While the idea — to integrate cultures, create jobs, add beauty, promote a pathway to peace — was inspired earlier, the first Two Neighbors line was launched in 2013. Various styles (pictured on the company’s website) are available, beginning at $80. The Nur dress is made of layered lightweight chiffon, with a striking triangle of metallic gold embroidery at the neckline, available in black or teal blue. Next season, Two Neighbors is launching a line of handbags — Italian leather with embroidered straps.
Nur dress, $220, 25 percent discount available. Two Neighbors,
twoneighbors.com, (310) 994-9624.
Handcrafted by a family of woodworkers in rural New Jersey, these “live edge” wood candle holders (line up nine for a unique menorah) are made of wood that would otherwise be discarded from furniture-making and home construction processes. The natural, unfinished edges add graceful beauty.
Small candle holder, $25; larger version, $45. Magpie, 488 Amsterdam Ave., (212) 579-3003, magpienewyork.com.
Links to the City
Wear a piece of New York. Gene Seidman makes limited edition cufflinks from granite found on the streets and sidewalks of New York City. A native Upper West Sider, he makes cufflinks, rings and earrings by hand from all sorts of found objects, including typewriter keys, bottle caps and MetroCards.
Granite cufflinks, $125 (mention the code JW for a 10 percent discount). OnTheCuff.nyc (Seidman sells his handmade wares outside of Zabar’s on the Upper West Side on weekends.)
Made in Brooklyn, Farm to People chocolates are organic, fair trade, handcrafted in small batches, kosher, great-tasting and newly available this season. Bars come in white (café au lait), milk (salted peanut praline) and dark chocolate (mint crunch); small boxes include almond cranberry clusters, chocolate covered pretzel poppers and chocolate covered animal crackers.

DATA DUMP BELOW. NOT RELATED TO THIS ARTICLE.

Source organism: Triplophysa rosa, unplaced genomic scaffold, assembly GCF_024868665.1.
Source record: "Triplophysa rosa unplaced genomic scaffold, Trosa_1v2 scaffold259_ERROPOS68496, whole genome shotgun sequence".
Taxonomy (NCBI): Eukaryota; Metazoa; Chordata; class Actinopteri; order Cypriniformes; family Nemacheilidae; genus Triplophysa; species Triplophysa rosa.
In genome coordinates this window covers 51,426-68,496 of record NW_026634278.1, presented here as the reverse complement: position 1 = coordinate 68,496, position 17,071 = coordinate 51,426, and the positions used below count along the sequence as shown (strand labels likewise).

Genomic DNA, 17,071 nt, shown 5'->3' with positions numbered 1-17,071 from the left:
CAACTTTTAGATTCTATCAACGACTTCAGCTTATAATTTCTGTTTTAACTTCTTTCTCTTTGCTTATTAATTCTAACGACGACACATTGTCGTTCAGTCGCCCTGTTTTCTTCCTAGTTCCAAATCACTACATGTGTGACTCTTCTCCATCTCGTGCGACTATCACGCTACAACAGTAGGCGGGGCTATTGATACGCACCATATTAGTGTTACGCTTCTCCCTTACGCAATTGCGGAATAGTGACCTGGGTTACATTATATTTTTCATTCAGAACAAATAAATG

$6.99 bars; $9.99 boxes. Farm to People Chocolate Treats, an assortment (one of each variety), in a printed tote bag, $49.99, in a wooden crate, $59.99 (Enter code BP10 for $10 off online orders over $50.). Farmtopeople.com, and at booths in the Bryant Park and Union Square holiday markets.
Stay warm — and cool — this winter with a soft wool Jewish Tartan scarf, made in Scotland. The authentic tartan pattern was created by a team of heritage experts along with Rabbi Mendel Jacobs, the only Scottish-born rabbi living in Scotland, where there has been a Jewish community for more than 300 years. The blue and white colors represent both the Israeli and Scottish flags, and the other colors and lines in the weave have symbolic meaning too. The manufacturer has been making Tartans since 1892.
$58 (members, $52). The Jewish Museum, 1109 Fifth Ave., (212) 423-3333, shop.thejewishmuseum.org.
Spreading the Light
For Rabbi Yael Buechler, Chanukah is about pirsum ha-nes, publicizing the miracle that the oil lasted for eight nights, and infusing holiday celebrations with meaning. Her newest Chanukah accessories include a dreidel (“cold shoulder”) top, a black long sleeve cotton shirt with dreidel designs cut out at the shoulders and a stretchy black headband with fluorescent dreidels.
Shirt, $36, at midrashmanicures.com. Headband, $12, at West Side Judaica, 2412 Broadway, and midrashmanicures.com.
A spirited blending of “Little Red Riding Hood” and the story of a smart little girl on her way to visit her grandmother, Bubbe Bashe, “Little Red Ruthie” by Gloria Koster, pictures by Sue Eastland (Albert Whitman), is a modern and delightful folk tale.
“The Missing Letters: A Dreidel Story” by Renee Londoner, illustrated by Iryna Bodnaruk (Kar-Ben), brings to life the letters on the dreidel and their meanings.
“Judah Maccabee Goes to the Doctor” by Ann D. Koffsky, illustrated by Talitha Shipman (Apples and Honey Press), recounts the tale of a contemporary Judah, who uses his Maccabee shield, a Chanukah gift from his bubbe, to protect his baby sister. And he learns about bravery, conquering his own fears and real heroism.